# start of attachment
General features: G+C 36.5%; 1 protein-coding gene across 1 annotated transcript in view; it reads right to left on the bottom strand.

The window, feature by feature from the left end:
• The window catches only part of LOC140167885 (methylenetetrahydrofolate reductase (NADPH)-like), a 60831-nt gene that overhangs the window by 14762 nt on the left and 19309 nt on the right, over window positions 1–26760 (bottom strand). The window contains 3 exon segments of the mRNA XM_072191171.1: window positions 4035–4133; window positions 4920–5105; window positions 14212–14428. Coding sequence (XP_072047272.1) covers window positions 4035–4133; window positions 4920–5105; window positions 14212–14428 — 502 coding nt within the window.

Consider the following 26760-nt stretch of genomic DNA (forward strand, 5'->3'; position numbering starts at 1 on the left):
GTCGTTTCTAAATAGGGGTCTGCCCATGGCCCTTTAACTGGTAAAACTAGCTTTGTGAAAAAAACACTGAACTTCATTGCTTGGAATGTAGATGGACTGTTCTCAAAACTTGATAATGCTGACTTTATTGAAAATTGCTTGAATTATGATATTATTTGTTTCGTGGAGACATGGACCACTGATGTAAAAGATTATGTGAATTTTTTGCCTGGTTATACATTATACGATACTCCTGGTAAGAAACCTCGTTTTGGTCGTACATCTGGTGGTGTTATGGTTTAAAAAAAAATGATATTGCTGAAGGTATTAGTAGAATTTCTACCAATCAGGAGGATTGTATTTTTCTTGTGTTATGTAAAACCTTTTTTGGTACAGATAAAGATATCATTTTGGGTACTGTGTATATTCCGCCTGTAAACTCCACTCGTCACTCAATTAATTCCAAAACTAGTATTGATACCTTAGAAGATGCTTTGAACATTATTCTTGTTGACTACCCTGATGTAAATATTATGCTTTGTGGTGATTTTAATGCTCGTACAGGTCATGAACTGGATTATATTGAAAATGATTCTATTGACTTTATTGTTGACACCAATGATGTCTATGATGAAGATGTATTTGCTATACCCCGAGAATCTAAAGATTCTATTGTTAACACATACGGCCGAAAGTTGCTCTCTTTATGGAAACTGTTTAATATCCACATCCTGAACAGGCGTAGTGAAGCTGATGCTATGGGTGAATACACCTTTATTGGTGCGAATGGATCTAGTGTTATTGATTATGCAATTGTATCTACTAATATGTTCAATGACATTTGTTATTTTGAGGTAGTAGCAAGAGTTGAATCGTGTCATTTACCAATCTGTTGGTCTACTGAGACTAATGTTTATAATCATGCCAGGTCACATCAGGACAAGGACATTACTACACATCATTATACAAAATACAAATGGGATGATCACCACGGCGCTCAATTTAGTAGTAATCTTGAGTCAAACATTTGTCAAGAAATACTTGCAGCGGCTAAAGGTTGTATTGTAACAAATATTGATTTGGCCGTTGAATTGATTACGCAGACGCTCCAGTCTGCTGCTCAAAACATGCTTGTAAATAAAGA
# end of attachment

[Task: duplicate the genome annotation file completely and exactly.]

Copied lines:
General features: G+C 36.5%; 1 protein-coding gene across 1 annotated transcript in view; it reads right to left on the bottom strand.

The window, feature by feature from the left end:
• The window catches only part of LOC140167885 (methylenetetrahydrofolate reductase (NADPH)-like), a 60831-nt gene that overhangs the window by 14762 nt on the left and 19309 nt on the right, over window positions 1–26760 (bottom strand). The window contains 3 exon segments of the mRNA XM_072191171.1: window positions 4035–4133; window positions 4920–5105; window positions 14212–14428. Coding sequence (XP_072047272.1) covers window positions 4035–4133; window positions 4920–5105; window positions 14212–14428 — 502 coding nt within the window.

Consider the following 26760-nt stretch of genomic DNA (forward strand, 5'->3'; position numbering starts at 1 on the left):
GTCGTTTCTAAATAGGGGTCTGCCCATGGCCCTTTAACTGGTAAAACTAGCTTTGTGAAAAAAACACTGAACTTCATTGCTTGGAATGTAGATGGACTGTTCTCAAAACTTGATAATGCTGACTTTATTGAAAATTGCTTGAATTATGATATTATTTGTTTCGTGGAGACATGGACCACTGATGTAAAAGATTATGTGAATTTTTTGCCTGGTTATACATTATACGATACTCCTGGTAAGAAACCTCGTTTTGGTCGTACATCTGGTGGTGTTATGGTTTAAAAAAAAATGATATTGCTGAAGGTATTAGTAGAATTTCTACCAATCAGGAGGATTGTATTTTTCTTGTGTTATGTAAAACCTTTTTTGGTACAGATAAAGATATCATTTTGGGTACTGTGTATATTCCGCCTGTAAACTCCACTCGTCACTCAATTAATTCCAAAACTAGTATTGATACCTTAGAAGATGCTTTGAACATTATTCTTGTTGACTACCCTGATGTAAATATTATGCTTTGTGGTGATTTTAATGCTCGTACAGGTCATGAACTGGATTATATTGAAAATGATTCTATTGACTTTATTGTTGACACCAATGATGTCTATGATGAAGATGTATTTGCTATACCCCGAGAATCTAAAGATTCTATTGTTAACACATACGGCCGAAAGTTGCTCTCTTTATGGAAACTGTTTAATATCCACATCCTGAACAGGCGTAGTGAAGCTGATGCTATGGGTGAATACACCTTTATTGGTGCGAATGGATCTAGTGTTATTGATTATGCAATTGTATCTACTAATATGTTCAATGACATTTGTTATTTTGAGGTAGTAGCAAGAGTTGAATCGTGTCATTTACCAATCTGTTGGTCTACTGAGACTAATGTTTATAATCATGCCAGGTCACATCAGGACAAGGACATTACTACACATCATTATACAAAATACAAATGGGATGATCACCACGGCGCTCAATTTAGTAGTAATCTTGAGTCAAACATTTGTCAAGAAATACTTGCAGCGGCTAAAGGTTGTATTGTAACAAATATTGATTTGGCCGTTGAATTGATTACGCAGACGCTCCAGTCTGCTGCTCAAAACATGCTTGTAAATAAAGA